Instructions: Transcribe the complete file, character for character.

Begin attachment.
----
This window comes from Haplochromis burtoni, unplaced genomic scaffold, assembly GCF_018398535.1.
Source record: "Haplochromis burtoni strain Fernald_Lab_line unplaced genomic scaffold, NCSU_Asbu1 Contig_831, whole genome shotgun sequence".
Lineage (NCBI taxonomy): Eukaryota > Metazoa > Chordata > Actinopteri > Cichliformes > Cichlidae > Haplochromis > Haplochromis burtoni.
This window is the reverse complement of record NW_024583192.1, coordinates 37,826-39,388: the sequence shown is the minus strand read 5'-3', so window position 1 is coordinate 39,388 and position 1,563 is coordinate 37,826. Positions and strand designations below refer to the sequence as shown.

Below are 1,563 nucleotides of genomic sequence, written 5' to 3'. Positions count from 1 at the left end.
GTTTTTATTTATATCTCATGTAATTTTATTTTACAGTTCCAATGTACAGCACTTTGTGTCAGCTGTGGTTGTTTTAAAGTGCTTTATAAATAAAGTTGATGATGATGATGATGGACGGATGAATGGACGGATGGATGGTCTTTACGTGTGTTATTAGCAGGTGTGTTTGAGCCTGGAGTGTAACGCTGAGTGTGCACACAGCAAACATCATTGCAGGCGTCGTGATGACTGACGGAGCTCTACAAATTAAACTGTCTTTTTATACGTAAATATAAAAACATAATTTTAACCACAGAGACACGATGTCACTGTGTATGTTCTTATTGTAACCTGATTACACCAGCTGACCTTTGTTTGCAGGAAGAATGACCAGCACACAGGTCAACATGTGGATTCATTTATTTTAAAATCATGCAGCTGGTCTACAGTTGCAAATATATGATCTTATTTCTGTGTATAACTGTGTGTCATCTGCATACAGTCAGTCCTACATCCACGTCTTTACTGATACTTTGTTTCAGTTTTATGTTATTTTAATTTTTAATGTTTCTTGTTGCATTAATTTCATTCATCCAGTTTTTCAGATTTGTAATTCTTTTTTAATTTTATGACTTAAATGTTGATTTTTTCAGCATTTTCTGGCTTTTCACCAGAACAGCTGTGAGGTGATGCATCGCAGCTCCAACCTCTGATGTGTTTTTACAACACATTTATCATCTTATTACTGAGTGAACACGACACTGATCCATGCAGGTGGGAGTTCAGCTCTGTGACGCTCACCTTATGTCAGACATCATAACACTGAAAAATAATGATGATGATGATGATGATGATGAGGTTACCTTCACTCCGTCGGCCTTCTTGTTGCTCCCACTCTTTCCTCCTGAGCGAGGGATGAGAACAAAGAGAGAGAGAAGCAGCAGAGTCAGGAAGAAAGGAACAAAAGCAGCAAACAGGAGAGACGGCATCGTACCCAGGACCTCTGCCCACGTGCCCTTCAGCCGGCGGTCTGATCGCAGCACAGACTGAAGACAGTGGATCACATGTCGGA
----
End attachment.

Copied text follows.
This window comes from Haplochromis burtoni, unplaced genomic scaffold, assembly GCF_018398535.1.
Source record: "Haplochromis burtoni strain Fernald_Lab_line unplaced genomic scaffold, NCSU_Asbu1 Contig_831, whole genome shotgun sequence".
Lineage (NCBI taxonomy): Eukaryota > Metazoa > Chordata > Actinopteri > Cichliformes > Cichlidae > Haplochromis > Haplochromis burtoni.
This window is the reverse complement of record NW_024583192.1, coordinates 37,826-39,388: the sequence shown is the minus strand read 5'-3', so window position 1 is coordinate 39,388 and position 1,563 is coordinate 37,826. Positions and strand designations below refer to the sequence as shown.

Below are 1,563 nucleotides of genomic sequence, written 5' to 3'. Positions count from 1 at the left end.
GTTTTTATTTATATCTCATGTAATTTTATTTTACAGTTCCAATGTACAGCACTTTGTGTCAGCTGTGGTTGTTTTAAAGTGCTTTATAAATAAAGTTGATGATGATGATGATGGACGGATGAATGGACGGATGGATGGTCTTTACGTGTGTTATTAGCAGGTGTGTTTGAGCCTGGAGTGTAACGCTGAGTGTGCACACAGCAAACATCATTGCAGGCGTCGTGATGACTGACGGAGCTCTACAAATTAAACTGTCTTTTTATACGTAAATATAAAAACATAATTTTAACCACAGAGACACGATGTCACTGTGTATGTTCTTATTGTAACCTGATTACACCAGCTGACCTTTGTTTGCAGGAAGAATGACCAGCACACAGGTCAACATGTGGATTCATTTATTTTAAAATCATGCAGCTGGTCTACAGTTGCAAATATATGATCTTATTTCTGTGTATAACTGTGTGTCATCTGCATACAGTCAGTCCTACATCCACGTCTTTACTGATACTTTGTTTCAGTTTTATGTTATTTTAATTTTTAATGTTTCTTGTTGCATTAATTTCATTCATCCAGTTTTTCAGATTTGTAATTCTTTTTTAATTTTATGACTTAAATGTTGATTTTTTCAGCATTTTCTGGCTTTTCACCAGAACAGCTGTGAGGTGATGCATCGCAGCTCCAACCTCTGATGTGTTTTTACAACACATTTATCATCTTATTACTGAGTGAACACGACACTGATCCATGCAGGTGGGAGTTCAGCTCTGTGACGCTCACCTTATGTCAGACATCATAACACTGAAAAATAATGATGATGATGATGATGATGATGAGGTTACCTTCACTCCGTCGGCCTTCTTGTTGCTCCCACTCTTTCCTCCTGAGCGAGGGATGAGAACAAAGAGAGAGAGAAGCAGCAGAGTCAGGAAGAAAGGAACAAAAGCAGCAAACAGGAGAGACGGCATCGTACCCAGGACCTCTGCCCACGTGCCCTTCAGCCGGCGGTCTGATCGCAGCACAGACTGAAGACAGTGGATCACATGTCGGA